There should be no sweating out Selection Sunday in central New York this year, as the ACC’s leading returning scorer Tyus Battle opted to eschew the NBA in favor of his junior campaign. And if he didn’t have enough energy to go through the draft process, it would have been totally understandable. The national leader in percentage of his team’s minutes played at 96.2 percent, Battle never played fewer than 37 minutes in a contest after Thanksgiving week last season. It is certainly no wonder that he wore down late last year, failing to make more than half of his shots in 11 of the Orange’s final 12 games. Syracuse’s stark lack of depth a year ago also caught up to rising senior point guard Frank Howard and versatile rising sophomore Oshae Brissett, who ranked fourth and seventh, respectively, in percentage of minutes played. Howard, who can get out of control at times, took full advantage of his increased role, averaging more than 14 points per game and ranking among the top 100 nationally in assist rate (29.1%). Brissett, who is wonderfully dynamic and explosive on both ends, has the potential to vastly improve on a rookie campaign where he nearly averaged a double-double while leading the club in three-point percentage (33.1%).

Slovakian sophomore Marek Dolezaj, whose rapid improvement down the stretch was a key component to the NCAA Tournament upsets, will be counted on for major contributions from the outset. He, along with a pair of skilled freshman guards in Jalen Carey and Buddy Boeheim (yes, he is), will be tasked with creating a deeper rotation so that the big three have some gas left in the tank at the end of the season. For the last several years, Syracuse has lived around the bubble before putting together some nice postseason runs. Boeheim should have a team in place this year to make yet another deep run, just not from an upstart position this time around.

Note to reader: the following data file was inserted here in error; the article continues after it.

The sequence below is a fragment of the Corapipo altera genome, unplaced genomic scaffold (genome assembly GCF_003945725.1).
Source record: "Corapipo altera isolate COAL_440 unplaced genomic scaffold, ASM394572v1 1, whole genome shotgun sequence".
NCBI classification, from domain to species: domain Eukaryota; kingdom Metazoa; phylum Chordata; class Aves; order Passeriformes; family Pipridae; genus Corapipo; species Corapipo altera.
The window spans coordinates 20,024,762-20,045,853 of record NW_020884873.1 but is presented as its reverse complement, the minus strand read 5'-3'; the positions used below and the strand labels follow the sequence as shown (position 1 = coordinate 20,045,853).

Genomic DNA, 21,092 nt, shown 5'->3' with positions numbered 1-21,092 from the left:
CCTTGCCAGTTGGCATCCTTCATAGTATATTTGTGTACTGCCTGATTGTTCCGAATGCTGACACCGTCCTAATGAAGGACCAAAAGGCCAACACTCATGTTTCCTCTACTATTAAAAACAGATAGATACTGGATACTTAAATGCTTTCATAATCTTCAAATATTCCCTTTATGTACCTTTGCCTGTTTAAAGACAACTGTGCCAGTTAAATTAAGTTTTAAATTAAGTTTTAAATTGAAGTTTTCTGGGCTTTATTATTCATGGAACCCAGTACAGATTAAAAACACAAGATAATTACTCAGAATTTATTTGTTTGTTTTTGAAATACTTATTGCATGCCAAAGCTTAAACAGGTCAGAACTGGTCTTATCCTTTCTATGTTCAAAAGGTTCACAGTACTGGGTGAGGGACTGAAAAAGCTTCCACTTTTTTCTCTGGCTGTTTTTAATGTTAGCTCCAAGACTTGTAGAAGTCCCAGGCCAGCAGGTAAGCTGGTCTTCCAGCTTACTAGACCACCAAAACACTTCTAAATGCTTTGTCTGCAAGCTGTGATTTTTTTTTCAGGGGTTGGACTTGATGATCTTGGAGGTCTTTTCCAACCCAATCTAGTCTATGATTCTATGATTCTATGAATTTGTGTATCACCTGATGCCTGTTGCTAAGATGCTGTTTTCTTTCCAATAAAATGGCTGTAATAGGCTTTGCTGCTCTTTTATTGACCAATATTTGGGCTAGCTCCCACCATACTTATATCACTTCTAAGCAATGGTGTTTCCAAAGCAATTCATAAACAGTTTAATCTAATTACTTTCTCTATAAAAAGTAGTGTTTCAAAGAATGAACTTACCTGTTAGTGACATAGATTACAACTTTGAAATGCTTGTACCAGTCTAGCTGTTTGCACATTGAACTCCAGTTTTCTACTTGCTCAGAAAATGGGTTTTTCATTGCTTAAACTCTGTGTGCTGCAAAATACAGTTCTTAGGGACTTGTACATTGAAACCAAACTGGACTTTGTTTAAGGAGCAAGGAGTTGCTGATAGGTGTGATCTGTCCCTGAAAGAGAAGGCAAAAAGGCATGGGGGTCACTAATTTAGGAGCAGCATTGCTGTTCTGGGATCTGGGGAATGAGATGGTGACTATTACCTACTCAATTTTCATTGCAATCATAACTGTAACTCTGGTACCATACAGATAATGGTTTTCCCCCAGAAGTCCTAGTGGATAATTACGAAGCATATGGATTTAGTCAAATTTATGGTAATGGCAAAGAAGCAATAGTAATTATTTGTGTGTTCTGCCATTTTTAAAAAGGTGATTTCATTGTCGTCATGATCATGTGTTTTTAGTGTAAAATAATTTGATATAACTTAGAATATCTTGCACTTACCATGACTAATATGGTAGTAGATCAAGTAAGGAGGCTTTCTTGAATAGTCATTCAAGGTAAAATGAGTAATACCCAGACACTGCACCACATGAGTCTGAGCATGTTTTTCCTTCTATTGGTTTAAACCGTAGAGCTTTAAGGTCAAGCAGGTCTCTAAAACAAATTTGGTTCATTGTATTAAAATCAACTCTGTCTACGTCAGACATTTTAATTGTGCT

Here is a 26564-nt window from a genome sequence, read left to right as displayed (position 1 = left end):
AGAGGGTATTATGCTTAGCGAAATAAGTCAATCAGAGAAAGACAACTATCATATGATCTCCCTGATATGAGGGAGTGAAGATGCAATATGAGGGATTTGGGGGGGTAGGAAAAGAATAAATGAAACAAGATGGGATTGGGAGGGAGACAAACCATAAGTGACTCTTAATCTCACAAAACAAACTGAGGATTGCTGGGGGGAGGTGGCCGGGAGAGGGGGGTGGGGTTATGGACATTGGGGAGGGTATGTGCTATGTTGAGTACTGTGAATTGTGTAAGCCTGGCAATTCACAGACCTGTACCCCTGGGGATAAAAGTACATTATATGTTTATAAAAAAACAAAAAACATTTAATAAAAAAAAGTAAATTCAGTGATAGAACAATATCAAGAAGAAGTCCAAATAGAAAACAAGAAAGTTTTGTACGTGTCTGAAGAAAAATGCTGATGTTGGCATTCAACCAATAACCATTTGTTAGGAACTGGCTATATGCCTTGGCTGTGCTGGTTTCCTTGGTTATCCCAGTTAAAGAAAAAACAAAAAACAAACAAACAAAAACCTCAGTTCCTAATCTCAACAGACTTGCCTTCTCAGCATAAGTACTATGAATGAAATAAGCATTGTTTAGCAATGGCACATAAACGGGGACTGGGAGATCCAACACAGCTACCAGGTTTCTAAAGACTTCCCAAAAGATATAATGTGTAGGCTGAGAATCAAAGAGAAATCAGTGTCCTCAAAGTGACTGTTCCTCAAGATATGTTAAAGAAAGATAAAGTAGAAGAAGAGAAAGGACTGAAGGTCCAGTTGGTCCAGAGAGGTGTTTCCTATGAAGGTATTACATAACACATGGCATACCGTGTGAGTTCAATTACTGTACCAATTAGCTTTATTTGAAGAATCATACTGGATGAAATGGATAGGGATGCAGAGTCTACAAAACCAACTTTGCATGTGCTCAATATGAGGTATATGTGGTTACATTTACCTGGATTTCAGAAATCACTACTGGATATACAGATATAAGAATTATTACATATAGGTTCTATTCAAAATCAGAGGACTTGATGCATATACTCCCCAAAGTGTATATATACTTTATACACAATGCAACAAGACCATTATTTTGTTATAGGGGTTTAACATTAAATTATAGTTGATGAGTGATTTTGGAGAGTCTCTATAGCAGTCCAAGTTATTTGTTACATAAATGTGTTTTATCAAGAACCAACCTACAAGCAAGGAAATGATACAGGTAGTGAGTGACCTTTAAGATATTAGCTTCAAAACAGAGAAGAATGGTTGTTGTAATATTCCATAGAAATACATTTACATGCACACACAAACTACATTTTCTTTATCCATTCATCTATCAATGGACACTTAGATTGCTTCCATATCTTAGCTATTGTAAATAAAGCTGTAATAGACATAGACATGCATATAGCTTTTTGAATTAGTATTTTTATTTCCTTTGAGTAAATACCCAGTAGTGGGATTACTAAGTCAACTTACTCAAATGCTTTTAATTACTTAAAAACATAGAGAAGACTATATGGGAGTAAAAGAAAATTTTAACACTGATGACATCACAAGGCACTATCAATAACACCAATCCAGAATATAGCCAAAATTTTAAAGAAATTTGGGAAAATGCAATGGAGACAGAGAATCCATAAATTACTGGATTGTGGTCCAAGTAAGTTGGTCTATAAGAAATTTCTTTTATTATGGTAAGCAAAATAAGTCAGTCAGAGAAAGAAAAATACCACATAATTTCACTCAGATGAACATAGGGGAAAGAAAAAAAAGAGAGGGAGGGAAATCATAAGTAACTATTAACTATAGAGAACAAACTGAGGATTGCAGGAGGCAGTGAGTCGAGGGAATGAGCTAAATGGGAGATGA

Florida State Burning Question: Do the Seminoles do anything great enough to get them over the hump?

Leonard Hamilton Looks to Build on Last Year’s Postseason Success (USA Today Images)

Florida State’s surprising run in the 2018 NCAA Tournament ended just four points shy of the Final Four. Those three wins have created quite the preseason buzz in Tallahassee that this year’s Seminoles could be the first group in nearly 50 years to return the school to that hallowed ground. Are those expectations realistic, or did a small sample size of success create an illusion that an above-average team is something more substantial?

Similar to Syracuse, the Seminoles finished the ACC regular season at 9-9 and entered the NCAA Tournament with a respectable but not outstanding 20-11 overall record. There were a few illustrious moments, including a home win over North Carolina and a thrashing of Florida, but it was a relatively nondescript season for Leonard Hamilton‘s team until the two-week run in March. That said, Florida State returns most of its major contributors from that squad, including leading scorer Phil Cofer, who was granted a sixth year of eligibility by the NCAA. Second leading scorer and leading rebounder Terrance Mann, who has become the alpha figure on the team, is also back, along with leading assist man Trent Forrest. Seminoles’ fans are also excited about the return of uber-talented sophomore MJ Walker, who scored seven points per game as a rookie in fewer than 19 minutes per outing. A major expansion of his role should lead to significantly heightened production from the former five-star recruit.

The Seminoles are deep, experienced, athletic and versatile. They will compete hard for Hamilton, as they always do, but do they have enough talent to finish as a top-tier team in a loaded ACC? We shall see. But, as colleague Brad Jenkins noted last month, the Seminoles are attacking this season as though they have unfinished business ahead of them rather than resting on the laurels of a suprise run to the Elite Eight. That attitude alone may be reason enough to believe that Florida State has figured itself out and will be even better than it was a year ago.

Matthew Auerbach (47 Posts)